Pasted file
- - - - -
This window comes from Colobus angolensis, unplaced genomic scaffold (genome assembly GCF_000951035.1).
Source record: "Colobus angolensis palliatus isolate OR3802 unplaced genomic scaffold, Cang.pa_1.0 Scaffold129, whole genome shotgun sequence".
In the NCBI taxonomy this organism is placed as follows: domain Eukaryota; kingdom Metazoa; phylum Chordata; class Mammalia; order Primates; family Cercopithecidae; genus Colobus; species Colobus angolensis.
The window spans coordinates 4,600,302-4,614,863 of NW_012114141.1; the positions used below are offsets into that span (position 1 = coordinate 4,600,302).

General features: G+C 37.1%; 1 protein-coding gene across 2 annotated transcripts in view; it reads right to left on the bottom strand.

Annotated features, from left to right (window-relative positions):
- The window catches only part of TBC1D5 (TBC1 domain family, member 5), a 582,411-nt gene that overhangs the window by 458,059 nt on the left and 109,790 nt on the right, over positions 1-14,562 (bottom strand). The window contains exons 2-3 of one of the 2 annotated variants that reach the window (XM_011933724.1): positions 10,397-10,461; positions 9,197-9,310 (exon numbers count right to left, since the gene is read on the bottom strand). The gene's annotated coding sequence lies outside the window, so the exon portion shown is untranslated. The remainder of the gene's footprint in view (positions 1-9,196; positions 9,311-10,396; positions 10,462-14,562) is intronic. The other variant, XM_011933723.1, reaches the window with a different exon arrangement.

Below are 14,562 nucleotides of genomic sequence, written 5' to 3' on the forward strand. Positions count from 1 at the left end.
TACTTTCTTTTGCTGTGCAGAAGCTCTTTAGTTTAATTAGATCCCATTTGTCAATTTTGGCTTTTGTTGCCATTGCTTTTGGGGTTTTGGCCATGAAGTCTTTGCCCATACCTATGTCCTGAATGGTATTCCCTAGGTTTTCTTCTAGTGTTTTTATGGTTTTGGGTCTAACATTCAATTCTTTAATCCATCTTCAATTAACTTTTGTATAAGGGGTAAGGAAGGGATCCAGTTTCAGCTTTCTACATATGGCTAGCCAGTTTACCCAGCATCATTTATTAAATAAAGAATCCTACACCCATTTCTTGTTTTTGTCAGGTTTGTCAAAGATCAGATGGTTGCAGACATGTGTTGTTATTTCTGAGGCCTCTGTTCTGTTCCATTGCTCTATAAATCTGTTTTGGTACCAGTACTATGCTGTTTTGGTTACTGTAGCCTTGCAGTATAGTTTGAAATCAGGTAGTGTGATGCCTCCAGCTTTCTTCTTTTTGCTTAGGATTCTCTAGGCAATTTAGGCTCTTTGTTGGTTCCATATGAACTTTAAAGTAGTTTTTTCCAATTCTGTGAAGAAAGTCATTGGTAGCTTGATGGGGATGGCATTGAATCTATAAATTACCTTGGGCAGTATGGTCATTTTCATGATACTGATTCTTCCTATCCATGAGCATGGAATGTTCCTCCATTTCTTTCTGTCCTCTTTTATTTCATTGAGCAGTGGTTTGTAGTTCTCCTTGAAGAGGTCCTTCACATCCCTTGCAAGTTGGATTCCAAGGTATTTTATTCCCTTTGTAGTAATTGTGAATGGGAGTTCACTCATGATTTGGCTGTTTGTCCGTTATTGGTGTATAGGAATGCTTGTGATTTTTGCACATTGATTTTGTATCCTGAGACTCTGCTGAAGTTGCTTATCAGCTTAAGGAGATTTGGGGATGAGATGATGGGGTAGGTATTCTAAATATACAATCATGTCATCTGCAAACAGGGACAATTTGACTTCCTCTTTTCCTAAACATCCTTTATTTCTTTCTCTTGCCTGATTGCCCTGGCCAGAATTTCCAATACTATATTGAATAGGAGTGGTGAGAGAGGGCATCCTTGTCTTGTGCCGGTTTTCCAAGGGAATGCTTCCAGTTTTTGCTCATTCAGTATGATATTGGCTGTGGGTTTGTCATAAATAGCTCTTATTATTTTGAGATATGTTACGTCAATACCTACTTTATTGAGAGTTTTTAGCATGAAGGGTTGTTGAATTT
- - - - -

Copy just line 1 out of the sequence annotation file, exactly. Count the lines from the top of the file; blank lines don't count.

This window comes from Colobus angolensis, unplaced genomic scaffold (genome assembly GCF_000951035.1).